File perl-DateTime-Format-Mail.spec of Package perl-DateTime-Format-Mail

# spec file for package perl-DateTime-Format-Mail
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# file, is the same license as for the pristine package itself (unless the
# license for the pristine package is not an Open Source License, in which
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Name:           perl-DateTime-Format-Mail
Version:        0.403
Release:        0
%define cpan_name DateTime-Format-Mail
Summary:        Convert between DateTime and RFC2822/822 formats
License:        Artistic-1.0 or GPL-1.0+
Group:          Development/Libraries/Perl
Source1:        cpanspec.yml
BuildArch:      noarch
BuildRoot:      %{_tmppath}/%{name}-%{version}-build
BuildRequires:  perl
BuildRequires:  perl-macros
BuildRequires:  perl(DateTime) >= 1.04
BuildRequires:  perl(Params::Validate)
Requires:       perl(DateTime) >= 1.04
Requires:       perl(Params::Validate)

RFCs 2822 and 822 specify date formats to be used by email. This module
parses and emits such dates.

RFC2822 (April 2001) introduces a slightly different format of date than
that used by RFC822 (August 1982). The main correction is that the
preferred format is more limited, and thus easier to parse

Despite the ease of generating and parsing perfectly valid RFC822 and
RFC2822 people still get it wrong. So this module provides four things for
those handling mail dates:

* 1

A strict parser that will only accept RFC2822 dates, so you can see where
you're right.

* 2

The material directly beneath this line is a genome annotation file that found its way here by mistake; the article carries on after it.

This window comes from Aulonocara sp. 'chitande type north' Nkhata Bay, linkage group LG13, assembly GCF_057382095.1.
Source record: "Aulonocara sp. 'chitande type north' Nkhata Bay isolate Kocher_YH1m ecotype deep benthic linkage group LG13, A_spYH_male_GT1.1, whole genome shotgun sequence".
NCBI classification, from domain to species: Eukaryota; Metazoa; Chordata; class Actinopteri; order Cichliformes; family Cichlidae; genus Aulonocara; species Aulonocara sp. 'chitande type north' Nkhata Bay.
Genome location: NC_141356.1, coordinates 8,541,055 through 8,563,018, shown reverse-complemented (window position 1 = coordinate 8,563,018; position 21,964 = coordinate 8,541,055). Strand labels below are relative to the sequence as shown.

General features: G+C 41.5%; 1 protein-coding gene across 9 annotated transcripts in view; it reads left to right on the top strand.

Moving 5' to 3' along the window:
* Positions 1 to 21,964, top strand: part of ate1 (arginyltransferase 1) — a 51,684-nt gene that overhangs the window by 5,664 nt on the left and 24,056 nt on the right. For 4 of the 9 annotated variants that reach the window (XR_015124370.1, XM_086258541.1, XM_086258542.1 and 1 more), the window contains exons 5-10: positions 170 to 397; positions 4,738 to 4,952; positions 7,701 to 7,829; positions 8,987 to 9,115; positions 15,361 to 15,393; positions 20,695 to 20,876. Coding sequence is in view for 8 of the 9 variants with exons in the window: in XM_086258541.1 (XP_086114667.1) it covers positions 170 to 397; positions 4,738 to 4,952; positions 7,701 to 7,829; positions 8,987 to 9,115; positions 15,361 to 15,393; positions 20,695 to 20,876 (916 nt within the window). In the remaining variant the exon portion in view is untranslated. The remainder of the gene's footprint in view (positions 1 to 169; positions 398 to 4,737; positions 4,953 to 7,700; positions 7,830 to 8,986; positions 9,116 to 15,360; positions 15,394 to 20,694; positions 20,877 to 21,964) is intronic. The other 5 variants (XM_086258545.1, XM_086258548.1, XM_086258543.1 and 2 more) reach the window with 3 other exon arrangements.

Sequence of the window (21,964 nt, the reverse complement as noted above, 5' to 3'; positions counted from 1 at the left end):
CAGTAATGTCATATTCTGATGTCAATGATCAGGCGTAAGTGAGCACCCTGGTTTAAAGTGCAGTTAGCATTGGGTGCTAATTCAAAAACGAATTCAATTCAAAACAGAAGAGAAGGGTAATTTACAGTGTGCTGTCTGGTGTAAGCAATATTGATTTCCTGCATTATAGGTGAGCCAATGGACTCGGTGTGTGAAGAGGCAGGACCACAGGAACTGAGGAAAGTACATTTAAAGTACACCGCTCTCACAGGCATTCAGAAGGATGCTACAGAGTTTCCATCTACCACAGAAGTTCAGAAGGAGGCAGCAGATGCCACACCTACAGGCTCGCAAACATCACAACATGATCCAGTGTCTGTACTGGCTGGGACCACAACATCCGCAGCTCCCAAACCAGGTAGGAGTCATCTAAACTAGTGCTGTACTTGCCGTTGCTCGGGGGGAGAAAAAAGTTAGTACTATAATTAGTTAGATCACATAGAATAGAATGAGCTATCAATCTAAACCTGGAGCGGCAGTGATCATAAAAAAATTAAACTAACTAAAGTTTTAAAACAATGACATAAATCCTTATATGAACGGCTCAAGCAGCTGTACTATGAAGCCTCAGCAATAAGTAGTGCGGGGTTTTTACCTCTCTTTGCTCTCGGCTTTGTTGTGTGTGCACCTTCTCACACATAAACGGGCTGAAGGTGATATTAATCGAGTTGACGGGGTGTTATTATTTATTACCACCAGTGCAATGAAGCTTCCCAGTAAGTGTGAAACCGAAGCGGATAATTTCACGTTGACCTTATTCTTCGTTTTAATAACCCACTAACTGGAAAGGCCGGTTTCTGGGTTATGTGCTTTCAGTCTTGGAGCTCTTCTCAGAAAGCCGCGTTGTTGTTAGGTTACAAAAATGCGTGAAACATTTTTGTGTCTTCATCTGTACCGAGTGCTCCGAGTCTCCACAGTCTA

A strict formatter, so you can generate the right stuff to begin with.

* 3

A _loose_ parser, so you can take the misbegotten output from other
programs and turn it into something useful. This includes various minor
errors as well as some somewhat more bizarre mistakes. The file
_t/sample_dates_ in this module's distribution should give you an idea of
what's valid, while _t/invalid.t_ should do the same for what's not. Those
regarded as invalid are just a bit *too* strange to allow.

* 4

Interoperation with the rest of the DateTime suite. These are a collection
of modules to handle dates in a modern and accurate fashion. In particular,
they make it trivial to parse, manipulate and then format dates. Shifting
timezones is a doddle, and converting between formats is a cinch.

As a future direction, I'm contemplating an even stricter parser that will
only accept dates with no obsolete elements.

%setup -q -n %{cpan_name}-%{version}

%{__perl} Makefile.PL INSTALLDIRS=vendor
%{__make} %{?_smp_mflags}

%{__make} test


%files -f %{name}.files

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